Now that it is October, my mind has focused on fall recipes. My husband has already made the first crock pot roast of the season, and I bought a beautiful organic chicken to make French Chicken in a Pot this weekend.
For my demo this Friday, I knew that it would be an overcast day, so I couldn’t resist putting together a pot of soup. I wanted to find a recipe that would be easy, yet still use some of the local produce that we have coming in (the carrots, garlic, and onion were all local). I found a good base recipe on www.allrecipes.com and went from there. While I was preparing it I made a few tweaks to the recipe and voilà, I had a delicious black bean soup all ready for sampling!
This recipe uses canned beans, corn and tomatoes. You could absolutely soak some dry beans overnight and use those instead, but part of the beauty of this recipe is that you can make the whole thing in an hour and it tastes like it took all day. I used Field Day Organic Black Beans, Westbrae Organic Yellow Corn, and Muir Glen Fire Roasted Tomatoes (who has a pretty fantastic website). I also used Imagine Organic Vegetable Stock, but be aware that if you are gluten-intolerant, you may want to use another brand – although there are no gluten containing ingredients in this stock, it is not certified gluten-free like their broths are.
I feel stock tends to be richer in flavor because the ingredients are concentrated. Stock vs. broth seems to be debatable however, as I found out when I went online to see if there was a definable difference – some cooks/cookbooks feel there is no difference, and some feel that vegetable stock doesn’t exist because a stock is historically meat based and made with the bones (see video for difference as defined by Rouxbe cooking school). You know your own palette, so make the best decision for your personal tastes!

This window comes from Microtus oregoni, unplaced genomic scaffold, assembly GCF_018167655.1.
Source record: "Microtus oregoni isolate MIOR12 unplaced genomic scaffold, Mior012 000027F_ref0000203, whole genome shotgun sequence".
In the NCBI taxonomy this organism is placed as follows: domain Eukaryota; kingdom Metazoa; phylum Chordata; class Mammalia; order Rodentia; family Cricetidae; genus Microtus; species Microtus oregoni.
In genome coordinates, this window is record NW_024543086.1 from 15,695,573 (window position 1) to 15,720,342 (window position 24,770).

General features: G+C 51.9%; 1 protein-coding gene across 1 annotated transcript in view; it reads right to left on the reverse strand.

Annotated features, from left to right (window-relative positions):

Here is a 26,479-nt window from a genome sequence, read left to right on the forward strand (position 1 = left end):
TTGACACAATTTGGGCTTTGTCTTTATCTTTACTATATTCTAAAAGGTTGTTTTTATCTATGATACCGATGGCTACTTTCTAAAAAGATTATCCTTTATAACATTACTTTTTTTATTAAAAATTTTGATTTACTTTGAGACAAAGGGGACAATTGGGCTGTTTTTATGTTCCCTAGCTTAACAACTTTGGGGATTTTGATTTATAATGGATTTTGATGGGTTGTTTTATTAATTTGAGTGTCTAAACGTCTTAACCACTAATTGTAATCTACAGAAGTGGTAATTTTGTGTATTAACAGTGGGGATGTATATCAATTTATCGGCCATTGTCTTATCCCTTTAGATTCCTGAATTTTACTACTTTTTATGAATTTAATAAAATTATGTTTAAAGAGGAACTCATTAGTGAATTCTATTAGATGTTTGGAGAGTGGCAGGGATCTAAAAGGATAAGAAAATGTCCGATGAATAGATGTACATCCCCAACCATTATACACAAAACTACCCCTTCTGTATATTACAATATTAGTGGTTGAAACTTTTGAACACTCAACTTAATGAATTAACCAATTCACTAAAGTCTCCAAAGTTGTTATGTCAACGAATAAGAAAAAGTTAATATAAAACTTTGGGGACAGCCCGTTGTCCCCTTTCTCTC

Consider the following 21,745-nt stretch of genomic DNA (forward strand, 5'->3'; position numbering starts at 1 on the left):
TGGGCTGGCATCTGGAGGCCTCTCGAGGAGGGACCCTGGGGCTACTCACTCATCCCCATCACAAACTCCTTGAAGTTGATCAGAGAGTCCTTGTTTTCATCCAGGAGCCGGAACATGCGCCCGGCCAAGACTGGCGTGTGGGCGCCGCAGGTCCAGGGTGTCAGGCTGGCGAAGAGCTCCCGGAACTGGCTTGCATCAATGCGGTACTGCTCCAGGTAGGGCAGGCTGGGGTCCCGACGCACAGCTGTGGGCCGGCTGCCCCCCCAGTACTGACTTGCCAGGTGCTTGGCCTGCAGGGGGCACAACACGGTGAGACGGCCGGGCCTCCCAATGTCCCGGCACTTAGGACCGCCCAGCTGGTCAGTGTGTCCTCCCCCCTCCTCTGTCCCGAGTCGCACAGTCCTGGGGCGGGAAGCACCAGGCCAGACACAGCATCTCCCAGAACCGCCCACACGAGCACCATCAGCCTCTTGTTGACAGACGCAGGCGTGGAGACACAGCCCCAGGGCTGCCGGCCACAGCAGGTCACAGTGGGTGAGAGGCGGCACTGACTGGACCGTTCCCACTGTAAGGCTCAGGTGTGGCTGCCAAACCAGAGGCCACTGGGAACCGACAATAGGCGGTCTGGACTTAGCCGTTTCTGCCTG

This was one of my most popular demos – I gave out the most recipes of any demo, and the giant pot I made was gone before the customers were. I guess shoppers really were ready for some soup! Get creative with veggie substitutions – I’m always a big proponent of using what you have on hand!
Black Bean Vegetable Soup
1 T olive oil (or other healthy fat)
1 onion, chopped
3 cloves of garlic, minced
2 carrots, chopped thinly
2 stalks celery, chopped
1 green bell pepper, seeded and chopped
2 t chili powder (or more, to taste)
1 t ground cumin
2 1/2—4 c vegetable (or chicken) stock (not broth)
3 15 oz. cans of black beans, drained
1 can of whole kernel corn, drained
1 (14.5 oz) can fire roasted tomatoes
Black pepper to taste
1. In a large saucepan, heat oil over medium heat.
2. Cook onion, garlic, carrots, bell pepper, and celery, stirring occasionally, for about 5 minutes or until onion is just softened.
3. Add chili powder and cumin; cook, stirring, for about a minute—until mixture is fragrant.
4. Add stock (start with 2 1/2—3 cups), one and a half cans of beans, corn, and black pepper.
5. Increase heat and bring to a boil. Let simmer while you complete the following step.
6. In food processor or blender, combine tomatoes and remaining beans. (This is also a good time to clean your cutting board and knife). Add to the pot. If necessary add (up to) the remaining broth until desired consistency is reached.
7. Reduce heat, cover, and simmer for at least 15 minutes (or until carrots are tender). For best results, simmer for up to an hour.
8. Remove from heat, add pepper to taste, and enjoy!
- For a thinner soup, add up to 4 cups stock. You can also decrease the beans to 2 cans.
- You can use broth in this recipe, but the soup will not be as rich. If you choose to use broth, increase the spices to compensate, and simmer for at least half an hour.
- Rice is a nice addition to the soup. If you choose to add a cup of rice (after step 7), then be aware that you may need to increase the amount of liquid in the soup or it will be very thick.
- If you rough chop your veggies, you will need to increase the cooking time.
- You shouldn’t need to add any salt to the recipe, as stock tends to have more salt already in it (compared to broth).
- This can easily be made on a weeknight—chop your veggies thinly so they cook quickly—if you would like a heartier version, chop your veggies coarsely and cook longer.